Thompson said that while some may be in disagreement, unity could still be achieved.

“You have an infinite amount of decisions to make, fast. Everybody cannot be communicated to all the time. There’s going to be disagreement, but that is not the definition of unity… We can disagree, but we come together around simple things—love of this land of our ancestors, love of home, love of family, and fight and protect the dignity and the responsibility to make sure that every single child has a future that’s health, that’s clean, that’s safe. This is Lahaina,” said Thompson.


Kalepa said that seeing the deep sea voyaging canoes gathered in Lahaina was a grounding moment for him.

Lele Aloha Hoʻulu Lahaina Unity Walk (1.20.24) PC: Wendy Osher

“I have sailed many voyages, many thousands of miles on the decks of those canoes, and in-between as a lifeguard, as a big wave surfer, as a waterman. I’ve learned the critical lesson time and time again—the lesson of how important it is to understand and respect the ocean that surrounds you, to know the rhythm of the swell in your gut, to trust in your crew like your life would depend on it—because in the chaos of a storm, your life is literally in their hands, and yours in theirs,” said Kalepa.

He said being on a canoe teaches a navigator to understand their surroundings.

“We have to pay attention, look around our canoe. This island is the canoe. We are at the center of rapid environmental change. We see that erosion is impacting West Maui at a rate of 44% faster than the rest of the state. Our water is scarce. Our land is dry. We have to pay attention,” he said.

“We as a people have been voyaging for thousands of years. We understand voyaging. We understand storms. In Lahaina, we’ve been sailing in a different kind of storm for the past 150 years. This has been the storm of westernization, industrialization and colonialism. This is the storm that reached a peak on Aug. 8,” said Kalepa.

Lele Aloha Hoʻulu Lahaina Unity Walk (1.20.24) PC: Wendy Osher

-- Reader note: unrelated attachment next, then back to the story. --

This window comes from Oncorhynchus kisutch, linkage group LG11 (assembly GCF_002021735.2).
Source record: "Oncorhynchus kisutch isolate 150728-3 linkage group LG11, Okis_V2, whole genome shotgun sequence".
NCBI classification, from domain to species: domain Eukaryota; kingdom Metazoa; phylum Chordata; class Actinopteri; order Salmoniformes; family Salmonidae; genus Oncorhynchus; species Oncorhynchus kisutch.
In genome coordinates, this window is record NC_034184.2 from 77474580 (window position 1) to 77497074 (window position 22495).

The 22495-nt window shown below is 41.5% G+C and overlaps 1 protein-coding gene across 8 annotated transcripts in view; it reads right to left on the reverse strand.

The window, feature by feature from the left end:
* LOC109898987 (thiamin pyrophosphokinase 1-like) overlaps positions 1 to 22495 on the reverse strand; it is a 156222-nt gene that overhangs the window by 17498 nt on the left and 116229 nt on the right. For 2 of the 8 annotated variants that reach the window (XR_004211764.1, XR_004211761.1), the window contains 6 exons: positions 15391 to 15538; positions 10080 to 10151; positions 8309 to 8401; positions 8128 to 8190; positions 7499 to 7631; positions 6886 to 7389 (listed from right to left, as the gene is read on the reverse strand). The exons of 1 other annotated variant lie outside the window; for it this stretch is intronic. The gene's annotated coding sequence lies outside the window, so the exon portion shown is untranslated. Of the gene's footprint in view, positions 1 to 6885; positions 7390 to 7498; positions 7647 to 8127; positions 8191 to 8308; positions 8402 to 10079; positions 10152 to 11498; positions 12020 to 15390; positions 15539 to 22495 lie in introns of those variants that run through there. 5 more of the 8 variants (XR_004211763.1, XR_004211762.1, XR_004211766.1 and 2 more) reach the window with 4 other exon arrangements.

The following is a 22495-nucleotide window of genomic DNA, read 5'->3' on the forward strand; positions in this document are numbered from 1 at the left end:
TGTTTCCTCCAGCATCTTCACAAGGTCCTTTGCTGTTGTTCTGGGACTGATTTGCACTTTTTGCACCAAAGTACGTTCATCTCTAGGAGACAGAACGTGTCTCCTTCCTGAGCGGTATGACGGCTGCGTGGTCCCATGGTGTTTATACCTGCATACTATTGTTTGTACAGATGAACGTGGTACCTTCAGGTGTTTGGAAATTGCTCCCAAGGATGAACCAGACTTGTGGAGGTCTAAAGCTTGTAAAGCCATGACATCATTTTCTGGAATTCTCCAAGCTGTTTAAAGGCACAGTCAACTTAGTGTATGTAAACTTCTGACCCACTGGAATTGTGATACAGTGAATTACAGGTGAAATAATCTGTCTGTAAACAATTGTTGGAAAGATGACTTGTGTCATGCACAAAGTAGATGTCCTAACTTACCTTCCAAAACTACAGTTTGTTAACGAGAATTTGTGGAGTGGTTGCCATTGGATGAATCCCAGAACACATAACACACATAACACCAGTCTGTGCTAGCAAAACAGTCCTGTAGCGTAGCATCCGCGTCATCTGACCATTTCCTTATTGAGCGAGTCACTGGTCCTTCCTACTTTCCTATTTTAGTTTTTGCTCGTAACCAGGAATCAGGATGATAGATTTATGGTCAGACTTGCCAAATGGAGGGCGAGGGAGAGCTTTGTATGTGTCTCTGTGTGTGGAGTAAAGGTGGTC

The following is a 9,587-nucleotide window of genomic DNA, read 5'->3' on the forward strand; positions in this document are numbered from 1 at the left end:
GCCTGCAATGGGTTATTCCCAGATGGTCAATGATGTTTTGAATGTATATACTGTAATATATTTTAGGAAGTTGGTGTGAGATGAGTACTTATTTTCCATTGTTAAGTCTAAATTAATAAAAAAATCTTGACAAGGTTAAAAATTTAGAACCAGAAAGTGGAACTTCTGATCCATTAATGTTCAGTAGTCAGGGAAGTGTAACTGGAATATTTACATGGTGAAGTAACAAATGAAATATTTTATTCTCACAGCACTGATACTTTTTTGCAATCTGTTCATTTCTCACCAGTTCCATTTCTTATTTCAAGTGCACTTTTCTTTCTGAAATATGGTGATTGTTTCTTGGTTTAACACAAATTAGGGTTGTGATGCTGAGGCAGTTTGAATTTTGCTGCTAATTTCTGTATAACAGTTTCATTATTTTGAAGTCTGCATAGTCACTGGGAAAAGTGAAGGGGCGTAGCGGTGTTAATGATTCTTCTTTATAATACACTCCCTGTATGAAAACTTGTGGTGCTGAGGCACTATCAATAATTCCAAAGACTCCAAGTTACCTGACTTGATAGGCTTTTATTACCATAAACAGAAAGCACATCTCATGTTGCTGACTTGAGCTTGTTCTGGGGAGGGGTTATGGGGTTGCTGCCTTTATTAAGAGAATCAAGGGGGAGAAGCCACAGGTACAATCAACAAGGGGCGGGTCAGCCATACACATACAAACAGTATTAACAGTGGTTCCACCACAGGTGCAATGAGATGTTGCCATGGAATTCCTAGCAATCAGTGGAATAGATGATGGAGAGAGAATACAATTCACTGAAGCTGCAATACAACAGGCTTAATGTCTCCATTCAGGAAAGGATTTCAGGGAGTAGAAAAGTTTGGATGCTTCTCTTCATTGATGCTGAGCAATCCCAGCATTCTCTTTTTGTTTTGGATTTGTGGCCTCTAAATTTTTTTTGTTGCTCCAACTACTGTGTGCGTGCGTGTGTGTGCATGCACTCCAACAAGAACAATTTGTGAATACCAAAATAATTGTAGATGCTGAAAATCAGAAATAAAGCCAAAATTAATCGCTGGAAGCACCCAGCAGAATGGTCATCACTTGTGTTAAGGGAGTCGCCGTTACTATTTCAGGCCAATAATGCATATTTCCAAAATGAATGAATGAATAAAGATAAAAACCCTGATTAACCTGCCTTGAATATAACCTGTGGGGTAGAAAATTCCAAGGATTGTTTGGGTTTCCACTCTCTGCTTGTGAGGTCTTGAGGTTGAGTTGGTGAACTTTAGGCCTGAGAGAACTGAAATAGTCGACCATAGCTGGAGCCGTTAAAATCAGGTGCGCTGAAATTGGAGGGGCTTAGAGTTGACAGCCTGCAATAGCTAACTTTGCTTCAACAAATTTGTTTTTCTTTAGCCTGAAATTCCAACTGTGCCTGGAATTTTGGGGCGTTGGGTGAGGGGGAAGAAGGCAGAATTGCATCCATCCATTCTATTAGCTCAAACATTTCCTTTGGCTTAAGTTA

Kaipo Kekona, a Lahaina resident and co-founder of the Nāpili Noho Community Service Center said, “Our town has been built on foundations that speaks volumes to the levels of success of the Hawaiian people. We’ve embraced the differences and the different resources that have come in—some good and some bad, but it has in every way contributed to who we are today. I hope we can hold on to those kinds of values that we share.”

“As we move forward, let us not forget the losses that we took in order to get where we are. Let us build our foundations once again, stronger than before. Let us turn to Ka Malu Ulu O Lele and what it represented. Let us have a firm relationship with our ʻāina, not as a commodity, but as a ʻohana (family),” said Kekona.

Kekona described the pressures that Lahaina and its people are facing and how it is difficult to talk about hopes for the future when there’s difficulties surrounding housing and stability.

“Our ʻāina—this town that we talk about today—is a mother for many of us, and she is destroyed. She is in despair, but we’re going to make that better… Wherever we go from here, I hope that what we do and what we build, brings pride to the people we lost… and when my kids grow older… they’ll be proud of what we’ve done. They can be proud to call Lahaina home,” said Kekona.

Kalepa also used analogy in describing the destruction left behind.